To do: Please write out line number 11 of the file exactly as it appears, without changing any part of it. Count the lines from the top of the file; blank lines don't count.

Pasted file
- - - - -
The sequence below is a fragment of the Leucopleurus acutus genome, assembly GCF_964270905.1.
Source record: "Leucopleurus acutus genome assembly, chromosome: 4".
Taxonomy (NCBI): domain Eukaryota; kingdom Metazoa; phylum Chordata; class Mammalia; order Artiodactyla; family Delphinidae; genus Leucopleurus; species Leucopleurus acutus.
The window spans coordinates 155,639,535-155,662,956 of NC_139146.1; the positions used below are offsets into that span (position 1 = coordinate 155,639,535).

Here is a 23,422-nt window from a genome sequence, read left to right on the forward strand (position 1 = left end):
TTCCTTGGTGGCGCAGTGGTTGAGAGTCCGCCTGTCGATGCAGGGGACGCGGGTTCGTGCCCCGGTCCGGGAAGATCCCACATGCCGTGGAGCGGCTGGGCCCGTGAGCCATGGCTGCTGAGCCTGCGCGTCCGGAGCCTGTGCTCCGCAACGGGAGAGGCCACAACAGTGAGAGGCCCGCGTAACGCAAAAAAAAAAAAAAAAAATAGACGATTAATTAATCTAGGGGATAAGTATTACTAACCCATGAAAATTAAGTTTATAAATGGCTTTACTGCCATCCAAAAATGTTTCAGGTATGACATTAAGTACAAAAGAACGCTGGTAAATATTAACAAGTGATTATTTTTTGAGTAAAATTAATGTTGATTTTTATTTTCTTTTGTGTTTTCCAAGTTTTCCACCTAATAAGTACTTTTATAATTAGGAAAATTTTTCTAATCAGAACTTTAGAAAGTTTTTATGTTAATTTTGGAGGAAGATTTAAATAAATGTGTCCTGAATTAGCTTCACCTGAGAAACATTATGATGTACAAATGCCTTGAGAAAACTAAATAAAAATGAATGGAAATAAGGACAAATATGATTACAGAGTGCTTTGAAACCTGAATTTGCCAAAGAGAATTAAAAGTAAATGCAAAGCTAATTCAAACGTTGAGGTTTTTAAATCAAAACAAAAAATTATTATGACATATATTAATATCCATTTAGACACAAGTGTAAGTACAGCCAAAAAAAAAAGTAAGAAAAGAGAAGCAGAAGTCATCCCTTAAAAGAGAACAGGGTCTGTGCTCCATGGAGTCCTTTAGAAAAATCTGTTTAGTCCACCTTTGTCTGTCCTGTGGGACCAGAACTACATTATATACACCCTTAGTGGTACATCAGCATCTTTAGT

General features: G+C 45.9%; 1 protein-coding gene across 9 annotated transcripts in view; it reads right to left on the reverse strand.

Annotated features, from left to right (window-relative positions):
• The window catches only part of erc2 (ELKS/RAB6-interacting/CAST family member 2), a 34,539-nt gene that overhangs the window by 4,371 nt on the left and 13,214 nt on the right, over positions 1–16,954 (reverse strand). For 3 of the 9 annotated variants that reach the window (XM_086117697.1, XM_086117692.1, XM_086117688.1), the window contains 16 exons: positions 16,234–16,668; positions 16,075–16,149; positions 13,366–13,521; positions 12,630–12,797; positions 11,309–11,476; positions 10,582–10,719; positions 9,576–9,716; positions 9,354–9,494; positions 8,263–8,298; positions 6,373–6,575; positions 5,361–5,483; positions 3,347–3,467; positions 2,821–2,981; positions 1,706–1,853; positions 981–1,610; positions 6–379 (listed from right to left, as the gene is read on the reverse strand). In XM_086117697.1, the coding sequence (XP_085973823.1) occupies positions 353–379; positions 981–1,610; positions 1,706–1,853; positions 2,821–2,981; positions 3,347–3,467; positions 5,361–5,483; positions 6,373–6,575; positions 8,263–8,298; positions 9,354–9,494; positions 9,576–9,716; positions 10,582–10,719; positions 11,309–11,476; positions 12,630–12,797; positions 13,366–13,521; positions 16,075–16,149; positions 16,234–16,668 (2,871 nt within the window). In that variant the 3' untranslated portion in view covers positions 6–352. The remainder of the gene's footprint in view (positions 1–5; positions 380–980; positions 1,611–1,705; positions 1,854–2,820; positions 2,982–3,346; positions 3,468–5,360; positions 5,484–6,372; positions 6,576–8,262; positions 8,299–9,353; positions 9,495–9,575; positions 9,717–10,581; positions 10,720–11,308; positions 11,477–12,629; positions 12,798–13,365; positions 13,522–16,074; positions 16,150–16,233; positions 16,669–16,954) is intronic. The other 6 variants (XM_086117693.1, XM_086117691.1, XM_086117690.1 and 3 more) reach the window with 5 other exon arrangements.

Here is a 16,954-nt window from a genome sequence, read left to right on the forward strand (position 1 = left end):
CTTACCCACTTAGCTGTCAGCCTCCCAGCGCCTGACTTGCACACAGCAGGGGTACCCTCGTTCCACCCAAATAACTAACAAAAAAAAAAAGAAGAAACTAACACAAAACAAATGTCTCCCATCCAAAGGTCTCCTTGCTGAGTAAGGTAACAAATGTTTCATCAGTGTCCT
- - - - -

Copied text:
CTTACCCACTTAGCTGTCAGCCTCCCAGCGCCTGACTTGCACACAGCAGGGGTACCCTCGTTCCACCCAAATAACTAACAAAAAAAAAAAGAAGAAACTAACACAAAACAAATGTCTCCCATCCAAAGGTCTCCTTGCTGAGTAAGGTAACAAATGTTTCATCAGTGTCCT